Chisholm RH, Campbell PT, Wu Y, Tong SYC, McVernon J, Geard N (2018) Implications of asymptomatic carriers for infectious disease transmission and control. Royal Society Open Science 5:172341. DOI: 10.1098/rsos.172341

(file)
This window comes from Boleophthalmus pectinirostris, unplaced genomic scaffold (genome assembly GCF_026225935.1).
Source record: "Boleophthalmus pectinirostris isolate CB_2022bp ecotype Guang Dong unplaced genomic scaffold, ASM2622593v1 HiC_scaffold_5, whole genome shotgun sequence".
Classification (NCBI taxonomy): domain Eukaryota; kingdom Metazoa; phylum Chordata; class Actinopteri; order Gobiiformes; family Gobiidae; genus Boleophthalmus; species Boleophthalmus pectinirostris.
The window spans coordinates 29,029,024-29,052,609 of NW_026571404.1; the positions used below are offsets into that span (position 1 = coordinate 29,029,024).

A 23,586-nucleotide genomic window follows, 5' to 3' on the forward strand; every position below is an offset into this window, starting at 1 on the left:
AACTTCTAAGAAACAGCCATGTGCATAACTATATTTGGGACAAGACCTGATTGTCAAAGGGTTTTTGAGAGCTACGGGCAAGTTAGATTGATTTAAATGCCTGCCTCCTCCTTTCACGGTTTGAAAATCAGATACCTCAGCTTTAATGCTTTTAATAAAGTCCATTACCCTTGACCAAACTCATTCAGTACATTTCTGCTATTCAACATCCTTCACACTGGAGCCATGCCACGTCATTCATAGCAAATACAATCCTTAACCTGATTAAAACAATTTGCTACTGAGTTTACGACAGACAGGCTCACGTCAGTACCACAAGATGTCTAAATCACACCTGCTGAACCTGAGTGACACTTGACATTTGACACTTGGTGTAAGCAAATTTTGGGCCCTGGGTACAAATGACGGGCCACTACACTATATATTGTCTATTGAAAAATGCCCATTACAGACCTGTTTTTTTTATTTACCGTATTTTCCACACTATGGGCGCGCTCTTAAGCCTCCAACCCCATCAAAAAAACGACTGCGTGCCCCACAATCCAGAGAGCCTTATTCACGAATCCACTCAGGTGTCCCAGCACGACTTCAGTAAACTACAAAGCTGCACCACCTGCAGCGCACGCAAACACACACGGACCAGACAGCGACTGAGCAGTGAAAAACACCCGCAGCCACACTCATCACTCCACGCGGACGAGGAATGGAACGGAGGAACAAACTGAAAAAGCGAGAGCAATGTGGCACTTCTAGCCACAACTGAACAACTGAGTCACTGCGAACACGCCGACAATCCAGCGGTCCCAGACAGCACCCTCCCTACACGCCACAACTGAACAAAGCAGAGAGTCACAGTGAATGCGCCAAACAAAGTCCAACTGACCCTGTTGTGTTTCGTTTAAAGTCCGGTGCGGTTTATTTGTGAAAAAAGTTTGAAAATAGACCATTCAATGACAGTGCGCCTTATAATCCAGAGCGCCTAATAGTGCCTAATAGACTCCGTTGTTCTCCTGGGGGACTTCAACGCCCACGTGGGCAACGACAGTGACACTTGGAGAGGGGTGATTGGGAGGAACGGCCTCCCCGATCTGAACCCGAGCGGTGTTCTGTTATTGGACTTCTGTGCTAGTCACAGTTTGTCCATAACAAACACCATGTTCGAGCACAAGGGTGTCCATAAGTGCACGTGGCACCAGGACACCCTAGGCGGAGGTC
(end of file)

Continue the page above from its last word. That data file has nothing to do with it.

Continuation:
For infectious pathogens such as Staphylococcus aureus and Streptococcus pneumoniae, some hosts may carry the pathogen and transmit it to others, yet display no symptoms themselves. These asymptomatic carriers contribute to the spread of disease but go largely undetected and can therefore undermine efforts to control transmission. Understanding the natural history of carriage and its relationship to disease is important for the design of effective interventions to control transmission. Mathematical models of infectious diseases are frequently used to inform decisions about control and should therefore accurately capture the role played by asymptomatic carriers. In practice, incorporating asymptomatic carriers into models is challenging due to the sparsity of direct evidence. This absence of data leads to uncertainty in estimates of model parameters and, more fundamentally, in the selection of an appropriate model structure. To assess the implications of this uncertainty, we systematically reviewed published models of carriage and propose a new model of disease transmission with asymptomatic carriage. Analysis of our model shows how different assumptions about the role of asymptomatic carriers can lead to different conclusions about the transmission and control of disease. Critically, selecting an inappropriate model structure, even when parameters are correctly estimated, may lead to over- or under-estimates of intervention effectiveness. Our results provide a more complete understanding of the role of asymptomatic carriers in transmission and highlight the importance of accurately incorporating carriers into models used to make decisions about disease control.